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Blogging for Business Conference–Gary Goldhammer Keynote

How to Measure Social Media Effectiveness

Gary Goldhammer, Edelman Interactive

The hidden reality: there is no way right to measure social media. We’re all figuring this out. Nielsen is measuring time spent, interactions.

We respect what has happened—things that are visible, tangible. We honor the established solutions.

But we ignore the things that could have happened. We need to look beyond. That’s where innovation thrives. It thrives in the places that aren’t visible, aren’t tangible. We like to rely on others to write the case studies for us.

Low predictability = large impact

Forget everything that you know. Put it out of your mind. What you know about communications is irrelevant and insignificant compared to what social media has to offer. What you absolutely know about communications is a barrier to social media. The past is not always significant. What we know is less significant than what we don’t know.

NBC Getting Things Right

It’s time we recognize some of the things people are doing right (aside from buying 1.6% of Facebook).

NBC’s The Office Social Network Takes Off

It’s hard to go anywhere on Facebook without seeing an app based on the popular sitcom, The Office. NBC has started to capitalize on this social currency with a social network of its own. Launched last month, the social networking site, Dunder Mifflin Infinity

But the 12.5% conversion rate isn't the only impressive stat the network can boast. According to MediaPost,

NBC must have known that “The Office” had a highly engaged audience when a newsletter promoting its new site was met with a 73% unique open rate and a 56% unique click-through rate.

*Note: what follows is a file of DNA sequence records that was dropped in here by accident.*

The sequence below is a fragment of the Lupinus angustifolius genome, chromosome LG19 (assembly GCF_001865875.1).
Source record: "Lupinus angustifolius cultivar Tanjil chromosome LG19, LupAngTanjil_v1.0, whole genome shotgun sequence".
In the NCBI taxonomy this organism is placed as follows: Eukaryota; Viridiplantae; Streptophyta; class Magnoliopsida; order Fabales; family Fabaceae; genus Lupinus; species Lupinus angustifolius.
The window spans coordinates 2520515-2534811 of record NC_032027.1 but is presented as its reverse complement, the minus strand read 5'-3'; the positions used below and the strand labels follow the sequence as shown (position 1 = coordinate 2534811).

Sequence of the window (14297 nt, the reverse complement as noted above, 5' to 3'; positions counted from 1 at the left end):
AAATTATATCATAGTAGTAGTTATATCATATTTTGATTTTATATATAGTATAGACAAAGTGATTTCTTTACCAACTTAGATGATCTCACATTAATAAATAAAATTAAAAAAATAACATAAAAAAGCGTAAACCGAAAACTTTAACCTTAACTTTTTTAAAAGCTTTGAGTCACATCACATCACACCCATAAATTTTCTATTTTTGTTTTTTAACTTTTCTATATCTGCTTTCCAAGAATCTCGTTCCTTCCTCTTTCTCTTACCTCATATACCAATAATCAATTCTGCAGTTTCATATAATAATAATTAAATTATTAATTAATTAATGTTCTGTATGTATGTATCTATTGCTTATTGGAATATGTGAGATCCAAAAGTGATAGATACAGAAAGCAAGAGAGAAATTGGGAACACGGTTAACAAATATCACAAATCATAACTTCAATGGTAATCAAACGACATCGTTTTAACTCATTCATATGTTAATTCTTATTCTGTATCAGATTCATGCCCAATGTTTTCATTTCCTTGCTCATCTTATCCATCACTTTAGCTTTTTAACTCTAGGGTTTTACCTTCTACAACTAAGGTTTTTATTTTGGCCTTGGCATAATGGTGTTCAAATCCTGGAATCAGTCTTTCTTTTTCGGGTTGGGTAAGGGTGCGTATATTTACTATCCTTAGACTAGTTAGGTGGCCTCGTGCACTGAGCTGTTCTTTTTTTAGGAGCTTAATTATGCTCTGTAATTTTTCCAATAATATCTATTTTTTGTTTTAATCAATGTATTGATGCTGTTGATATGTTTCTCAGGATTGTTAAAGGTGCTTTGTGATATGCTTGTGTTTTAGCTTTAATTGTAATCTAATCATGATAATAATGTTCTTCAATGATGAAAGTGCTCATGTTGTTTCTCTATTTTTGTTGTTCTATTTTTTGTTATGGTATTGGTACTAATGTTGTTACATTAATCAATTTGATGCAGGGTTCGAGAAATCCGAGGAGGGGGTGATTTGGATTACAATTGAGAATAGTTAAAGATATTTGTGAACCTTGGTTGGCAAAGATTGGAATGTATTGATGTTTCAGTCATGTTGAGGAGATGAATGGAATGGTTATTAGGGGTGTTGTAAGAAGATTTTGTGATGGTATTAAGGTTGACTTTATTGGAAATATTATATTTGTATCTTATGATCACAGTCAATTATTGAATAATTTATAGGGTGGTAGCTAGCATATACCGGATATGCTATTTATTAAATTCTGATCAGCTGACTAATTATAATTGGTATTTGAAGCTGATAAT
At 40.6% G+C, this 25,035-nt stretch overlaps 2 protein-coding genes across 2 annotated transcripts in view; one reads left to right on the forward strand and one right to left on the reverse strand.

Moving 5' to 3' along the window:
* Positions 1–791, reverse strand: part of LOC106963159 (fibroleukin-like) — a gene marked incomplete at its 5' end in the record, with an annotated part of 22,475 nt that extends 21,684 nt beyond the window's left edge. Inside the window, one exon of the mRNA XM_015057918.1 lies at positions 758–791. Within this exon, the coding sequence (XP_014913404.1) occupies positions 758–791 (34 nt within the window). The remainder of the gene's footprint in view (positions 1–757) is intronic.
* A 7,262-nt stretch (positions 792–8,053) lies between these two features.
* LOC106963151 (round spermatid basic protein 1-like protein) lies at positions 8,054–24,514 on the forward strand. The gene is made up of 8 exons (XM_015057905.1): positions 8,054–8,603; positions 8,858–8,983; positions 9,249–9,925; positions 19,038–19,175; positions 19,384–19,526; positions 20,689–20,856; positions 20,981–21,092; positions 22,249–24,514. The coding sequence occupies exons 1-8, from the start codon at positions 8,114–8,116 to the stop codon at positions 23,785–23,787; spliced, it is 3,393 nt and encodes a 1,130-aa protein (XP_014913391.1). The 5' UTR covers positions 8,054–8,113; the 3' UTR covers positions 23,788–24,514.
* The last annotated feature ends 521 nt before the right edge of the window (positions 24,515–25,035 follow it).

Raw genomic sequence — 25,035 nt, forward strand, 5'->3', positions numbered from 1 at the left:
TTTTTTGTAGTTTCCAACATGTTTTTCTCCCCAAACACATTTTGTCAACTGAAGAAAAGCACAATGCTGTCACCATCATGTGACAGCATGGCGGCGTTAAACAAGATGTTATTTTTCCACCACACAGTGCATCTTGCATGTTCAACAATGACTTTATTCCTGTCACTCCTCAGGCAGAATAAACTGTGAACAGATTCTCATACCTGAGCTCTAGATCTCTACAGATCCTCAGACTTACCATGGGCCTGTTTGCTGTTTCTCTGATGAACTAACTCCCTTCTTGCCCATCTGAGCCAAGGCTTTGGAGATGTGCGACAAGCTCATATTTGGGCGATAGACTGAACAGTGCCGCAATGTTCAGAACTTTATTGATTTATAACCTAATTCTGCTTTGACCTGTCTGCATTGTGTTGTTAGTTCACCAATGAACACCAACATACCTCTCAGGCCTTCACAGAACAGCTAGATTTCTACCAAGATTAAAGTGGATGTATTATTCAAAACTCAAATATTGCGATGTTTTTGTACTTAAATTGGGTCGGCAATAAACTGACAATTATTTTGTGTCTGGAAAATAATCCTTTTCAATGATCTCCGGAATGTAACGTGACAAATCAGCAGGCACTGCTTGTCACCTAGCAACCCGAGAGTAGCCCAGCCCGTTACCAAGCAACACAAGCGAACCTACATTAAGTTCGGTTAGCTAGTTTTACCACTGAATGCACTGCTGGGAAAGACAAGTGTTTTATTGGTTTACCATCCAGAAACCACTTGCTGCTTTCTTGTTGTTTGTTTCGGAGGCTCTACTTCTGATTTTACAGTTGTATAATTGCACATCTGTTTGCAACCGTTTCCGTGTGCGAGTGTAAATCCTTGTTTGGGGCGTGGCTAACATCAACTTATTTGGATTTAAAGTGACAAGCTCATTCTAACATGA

So maybe not everything NBC touches withers and dies.

Facebook Feeding Frenzy

More Investor Cash for Facebook

Yesterday we learned that Microsoft bought 1.6% of Facebook for $240 Million. Today there is another large investment – it’s been rumored that Facebook got an additional $500 million from two New York hedge funds. Part of that deal is that Microsoft will do more advertising on the site. Facebook has a jaw-dropping $15 billion valuation. This is incredible. Together the new investments are for about the percentage that Microsoft owns.

Elizabeth Corcoran from Forbes Magazine broke the story yesterday and the news spread faster than the California wildfires (which, thank goodness, are slowing).

Facebook was seeking $750 million from the get-go and are at $740 and have only given up about 5% of the company. And we don’t know their revenue but it’s based on advertising. Estimates put their revenue at $100 million for last year.

Digg for Greens = Hugg

Here’s a niche social network you’ve probably never heard of – it’s like Digg for environmentally friendly stories. That means you can vote for stories and try to promote them to the top of the list. Hugg is a green version of Digg and they even tout that in their of their taglines – It’s Digg for Green. If you go there you’ll find environmentally friendly stories videos, and links. Plus you can share green information with the community of other like-minded [tree] Huggers.